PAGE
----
Preparation of devices

One day prior to the experiment, devices were primed with Iscove’s Modified Dulbeco’s Medium (IMDM) with 20% fetal bovine serum (FBS) by loading the device with a gel-loading tip, inner port first followed by outer ports, such that media formed a dome on top of the device covering all three loading ports. Devices were subjected to vacuum for 10 mins, then allowed to re-pressurize for at least 20 mins, or until all air bubbles within the device were gone. The entire device was then submerged in media (2 mL per well in 12 well plate), and 0.5 μL of conidia (at 5 x 107 conidia/mL) loaded into the central port using a gel-loading tip, with care taken not to pipette into the surrounding media. Loaded devices were then incubated overnight, allowing germination of conidia and growth of hyphae into the outer chambers and interaction channels.

Once hyphae began to enter the interaction channels, neutrophils were delivered through the loading port and into the outer channels.

For N-formyl-Met-Leu-Phe (fMLP) experiments, fMLP (Sigma) at 100nM was delivered through the central loading port.

Immune cell preparation and treatments

Immune cells were isolated from human peripheral blood samples from healthy donors aged 21 years and older (Research Blood Components, LLC Allston, MA) drawn into 10 mL sodium heparin vacuum tubes (Vacutainer, Becton Dickinson). Nucleated cells were isolated by HetaSep gradient, then immune subsets were separated using EasySep kits from STEMCELL Technologies (Vancouver, Canada). Neutrophils were isolated using a Human Neutrophil Enrichment Kit, eosinophils with a Human Eosinophil Enrichment Kit, monocytes using a Human Monocyte Enrichment Kit, and lymphocytes using a Human Lymphocyte Enrichment Kit.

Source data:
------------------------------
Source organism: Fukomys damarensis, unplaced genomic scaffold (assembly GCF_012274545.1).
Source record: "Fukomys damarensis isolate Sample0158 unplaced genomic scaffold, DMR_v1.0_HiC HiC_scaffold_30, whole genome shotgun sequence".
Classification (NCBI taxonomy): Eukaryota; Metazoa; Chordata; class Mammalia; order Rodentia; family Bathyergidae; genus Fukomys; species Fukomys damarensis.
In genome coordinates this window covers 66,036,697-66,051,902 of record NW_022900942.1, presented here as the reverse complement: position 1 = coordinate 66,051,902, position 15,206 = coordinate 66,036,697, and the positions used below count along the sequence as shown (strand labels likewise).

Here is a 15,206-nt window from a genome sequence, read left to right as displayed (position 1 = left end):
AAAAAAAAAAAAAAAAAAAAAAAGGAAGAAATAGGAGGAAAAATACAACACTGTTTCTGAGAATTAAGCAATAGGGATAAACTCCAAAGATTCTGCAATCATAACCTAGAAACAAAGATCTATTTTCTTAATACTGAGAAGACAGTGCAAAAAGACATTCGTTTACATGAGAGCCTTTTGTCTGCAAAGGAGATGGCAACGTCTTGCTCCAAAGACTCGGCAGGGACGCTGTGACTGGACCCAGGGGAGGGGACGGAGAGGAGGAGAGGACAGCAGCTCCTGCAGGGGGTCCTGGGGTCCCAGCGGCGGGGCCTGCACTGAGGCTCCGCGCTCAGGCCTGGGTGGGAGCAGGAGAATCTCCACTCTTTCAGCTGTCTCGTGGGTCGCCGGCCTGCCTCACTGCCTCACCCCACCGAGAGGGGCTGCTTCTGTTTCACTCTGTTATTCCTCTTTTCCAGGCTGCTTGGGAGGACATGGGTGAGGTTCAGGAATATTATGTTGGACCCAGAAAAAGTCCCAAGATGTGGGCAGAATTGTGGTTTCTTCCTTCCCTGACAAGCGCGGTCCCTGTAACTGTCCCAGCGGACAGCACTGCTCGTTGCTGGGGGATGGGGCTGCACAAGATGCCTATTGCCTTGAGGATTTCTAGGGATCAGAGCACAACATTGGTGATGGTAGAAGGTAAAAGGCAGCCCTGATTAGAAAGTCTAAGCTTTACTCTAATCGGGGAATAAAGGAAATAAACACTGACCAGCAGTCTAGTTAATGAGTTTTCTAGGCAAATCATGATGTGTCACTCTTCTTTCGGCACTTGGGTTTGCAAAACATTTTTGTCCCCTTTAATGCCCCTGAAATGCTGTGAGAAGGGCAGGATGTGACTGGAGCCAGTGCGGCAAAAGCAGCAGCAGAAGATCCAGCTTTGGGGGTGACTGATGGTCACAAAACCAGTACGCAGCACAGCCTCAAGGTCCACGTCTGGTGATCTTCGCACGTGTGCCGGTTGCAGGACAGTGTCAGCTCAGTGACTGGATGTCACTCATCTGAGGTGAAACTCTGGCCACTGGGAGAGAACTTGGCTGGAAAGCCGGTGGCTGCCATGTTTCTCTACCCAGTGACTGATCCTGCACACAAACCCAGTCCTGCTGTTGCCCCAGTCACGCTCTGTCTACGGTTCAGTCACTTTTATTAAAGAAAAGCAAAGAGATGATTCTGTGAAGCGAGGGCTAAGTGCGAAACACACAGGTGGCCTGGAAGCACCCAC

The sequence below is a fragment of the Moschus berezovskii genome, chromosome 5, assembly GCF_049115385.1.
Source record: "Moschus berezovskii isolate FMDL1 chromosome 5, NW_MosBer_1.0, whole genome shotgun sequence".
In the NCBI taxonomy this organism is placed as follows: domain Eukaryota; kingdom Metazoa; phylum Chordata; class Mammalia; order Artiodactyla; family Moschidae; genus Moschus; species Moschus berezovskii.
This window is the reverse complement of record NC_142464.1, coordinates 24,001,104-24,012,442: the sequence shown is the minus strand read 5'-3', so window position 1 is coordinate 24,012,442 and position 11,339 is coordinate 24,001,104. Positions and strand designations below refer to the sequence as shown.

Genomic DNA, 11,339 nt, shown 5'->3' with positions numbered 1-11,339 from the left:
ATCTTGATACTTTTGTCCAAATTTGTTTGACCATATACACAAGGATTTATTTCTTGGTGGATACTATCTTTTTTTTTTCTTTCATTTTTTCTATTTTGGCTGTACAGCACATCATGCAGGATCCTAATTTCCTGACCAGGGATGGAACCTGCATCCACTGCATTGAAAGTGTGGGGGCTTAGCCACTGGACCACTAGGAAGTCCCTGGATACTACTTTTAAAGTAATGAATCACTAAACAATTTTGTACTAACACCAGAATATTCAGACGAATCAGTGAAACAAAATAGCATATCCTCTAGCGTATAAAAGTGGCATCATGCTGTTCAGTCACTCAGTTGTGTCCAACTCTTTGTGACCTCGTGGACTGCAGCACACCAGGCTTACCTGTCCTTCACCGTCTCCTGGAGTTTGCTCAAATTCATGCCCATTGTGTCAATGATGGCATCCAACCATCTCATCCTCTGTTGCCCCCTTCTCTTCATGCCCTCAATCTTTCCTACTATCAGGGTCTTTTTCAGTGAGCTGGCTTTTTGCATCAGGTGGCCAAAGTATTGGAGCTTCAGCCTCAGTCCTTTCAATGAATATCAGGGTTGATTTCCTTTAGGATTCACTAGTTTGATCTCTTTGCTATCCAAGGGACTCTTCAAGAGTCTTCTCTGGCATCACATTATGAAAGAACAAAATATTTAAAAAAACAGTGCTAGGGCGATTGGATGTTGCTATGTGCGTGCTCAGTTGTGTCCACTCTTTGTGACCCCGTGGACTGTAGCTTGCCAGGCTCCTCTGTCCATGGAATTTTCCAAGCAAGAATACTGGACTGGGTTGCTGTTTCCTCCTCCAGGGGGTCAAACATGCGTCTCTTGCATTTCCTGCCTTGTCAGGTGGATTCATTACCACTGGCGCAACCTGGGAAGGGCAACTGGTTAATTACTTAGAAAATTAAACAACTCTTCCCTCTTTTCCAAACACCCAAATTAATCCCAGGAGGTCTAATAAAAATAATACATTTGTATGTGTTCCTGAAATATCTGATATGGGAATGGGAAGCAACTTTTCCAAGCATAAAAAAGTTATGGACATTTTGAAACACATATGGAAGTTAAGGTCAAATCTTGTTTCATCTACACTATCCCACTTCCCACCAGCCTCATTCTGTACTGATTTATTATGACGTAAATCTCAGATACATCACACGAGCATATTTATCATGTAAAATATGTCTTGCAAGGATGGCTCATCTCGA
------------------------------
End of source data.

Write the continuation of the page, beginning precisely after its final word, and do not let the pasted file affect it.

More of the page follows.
Human macrophages were differentiated from monocytes using standard techniques. Briefly: Monocytes were suspended in 1640 Roswell Park Memorial Institute medium (RPMI) and incubated for 2 hours at 37°C with 5% CO2 to allow monocyte adherence. After 2 hours, the non-adherent population was removed, and the remaining cells washed with ice cold Phosphate Buffered Saline (PBS) and trypsinized for 5 min at 37°C. Cells were then suspended in 1640 RPMI + 10% FBS medium containing Granulocyte macrophage colony-stimulating factor (GM-CSF), and incubated at 37°C with 5% CO2 for 24 hours. The GM-CSF medium was then replaced with 1640 RPMI with 1% Pen/Strep and 10% human serum (Sigma). Cells were maintained in 1640 RPMI with Pen/Strep and 10% human serum for 7 days with the medium changed every 3 days.

Prior to loading into the device, cells were typically stained with Hoechst 33342 (Life Technologies, Carlsbad, CA) according to the manufacturers protocol and re-suspended at 6 x 107 cells/mL in media. For imaging ROS, CellROX DeepRed reagent (ThermoFisher) was added at 12.5 μM to both to the media within the device and used to pre-stain neutrophils for 30 min prior to co-delivery with cells.

For all drug treatments, neutrophils were pre-treated for at least 30 mins with drug (diphenyleneiodonium chloride (DPI—Sigma) at 200 μM, 4-aminobenzoic hydrazide (ABAH—Sigma) at 500 μM, N-Methoxysuccinyl-Ala-Pro-Val-chloromethyl ketone (NEi—ThermoFisher) at 100 μM) and washed prior to delivery.